Dr Andrew Wilson, My Housing Market: "RBA likely to take wait-and-see approach following three cuts in five months with concerns weaker sentiment may be offsetting stimulatory effect encouraging saving not spending. Latest CPI data neutral for another short-term cut and jobless rate lower a positive. RBA indicates easing to continue – but now early 2020."
Alan Oster, NAB: "Still looking to see what impact recent policy changes have had on the economy."
Jonathan Chancellor, Property Observer: "The bank is watching the impact of its past three cuts."
Matthew Peter, QIC: "With the labour market holding up and a stabilisation in global market sentiment around the prospects of recession and a rebound in the Australian housing market, the RBA can afford to take a breather in their current easing cycle."
Noel Whittaker, QUT: "The reserve bank governor has given hints [of a hold]."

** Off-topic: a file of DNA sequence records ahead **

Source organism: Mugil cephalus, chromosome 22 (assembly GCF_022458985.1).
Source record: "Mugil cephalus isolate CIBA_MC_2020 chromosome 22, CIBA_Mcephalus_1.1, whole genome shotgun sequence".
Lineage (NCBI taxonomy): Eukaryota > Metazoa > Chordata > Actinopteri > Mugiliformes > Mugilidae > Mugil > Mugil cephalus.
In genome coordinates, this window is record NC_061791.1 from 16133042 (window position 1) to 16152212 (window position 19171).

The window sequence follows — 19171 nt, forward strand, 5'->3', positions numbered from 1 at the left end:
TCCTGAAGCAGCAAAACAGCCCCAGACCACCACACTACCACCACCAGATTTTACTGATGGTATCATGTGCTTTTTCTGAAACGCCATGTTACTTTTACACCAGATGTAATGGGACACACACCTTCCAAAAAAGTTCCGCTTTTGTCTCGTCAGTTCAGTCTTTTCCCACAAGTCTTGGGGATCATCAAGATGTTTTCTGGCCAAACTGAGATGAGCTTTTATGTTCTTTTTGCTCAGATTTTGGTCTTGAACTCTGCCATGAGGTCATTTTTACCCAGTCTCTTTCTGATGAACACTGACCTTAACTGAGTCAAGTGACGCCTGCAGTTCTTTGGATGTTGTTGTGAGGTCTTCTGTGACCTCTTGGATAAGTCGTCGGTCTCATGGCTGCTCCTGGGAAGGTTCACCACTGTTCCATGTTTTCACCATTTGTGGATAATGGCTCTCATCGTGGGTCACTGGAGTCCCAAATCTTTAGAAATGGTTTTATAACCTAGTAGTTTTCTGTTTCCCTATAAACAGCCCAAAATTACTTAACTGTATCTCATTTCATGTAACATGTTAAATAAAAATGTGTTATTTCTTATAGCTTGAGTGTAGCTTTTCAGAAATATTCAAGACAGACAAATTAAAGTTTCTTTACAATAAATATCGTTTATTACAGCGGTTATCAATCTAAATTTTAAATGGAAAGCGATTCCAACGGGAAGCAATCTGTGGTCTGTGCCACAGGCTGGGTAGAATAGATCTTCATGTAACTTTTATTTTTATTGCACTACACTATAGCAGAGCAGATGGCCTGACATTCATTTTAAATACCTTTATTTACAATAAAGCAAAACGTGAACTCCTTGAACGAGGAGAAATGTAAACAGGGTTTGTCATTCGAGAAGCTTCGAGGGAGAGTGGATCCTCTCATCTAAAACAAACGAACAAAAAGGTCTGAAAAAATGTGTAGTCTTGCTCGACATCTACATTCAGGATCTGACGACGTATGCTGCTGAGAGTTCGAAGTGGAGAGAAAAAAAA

Nerida Conisbee, REA Group: "We have now had three cuts in quick succession. At this stage, it is likely the RBA will take a wait and see approach. With monetary policy not as effective as it has been historically, we should expect to see a greater focus by Government on other ways to boost economic growth, including tax cuts and Government spending."
Christine Williams, Smarter Property Investing: "I believe the RBA will sit for a couple of months to see what effect the last reduction has had on the economy. I feel the next reduction will be February 2020."
Nelson Aston, St George Bank: "The fall in unemployment in September points to an increased likelihood of the RBA standing pat in November."
Besa Deda, St.George Bank: "We think the RBA will next cut in February 2020 with some risk they will move sooner (in December 2019)."
Mala Raghavan, University of Tasmania: "The RBA just brought down the cash rate in October and thus I think they will not immediately bring down the interest rate in November."
Other participants: Bill Evans, Westpac. Clement Tisdell, UQ-School of Economics.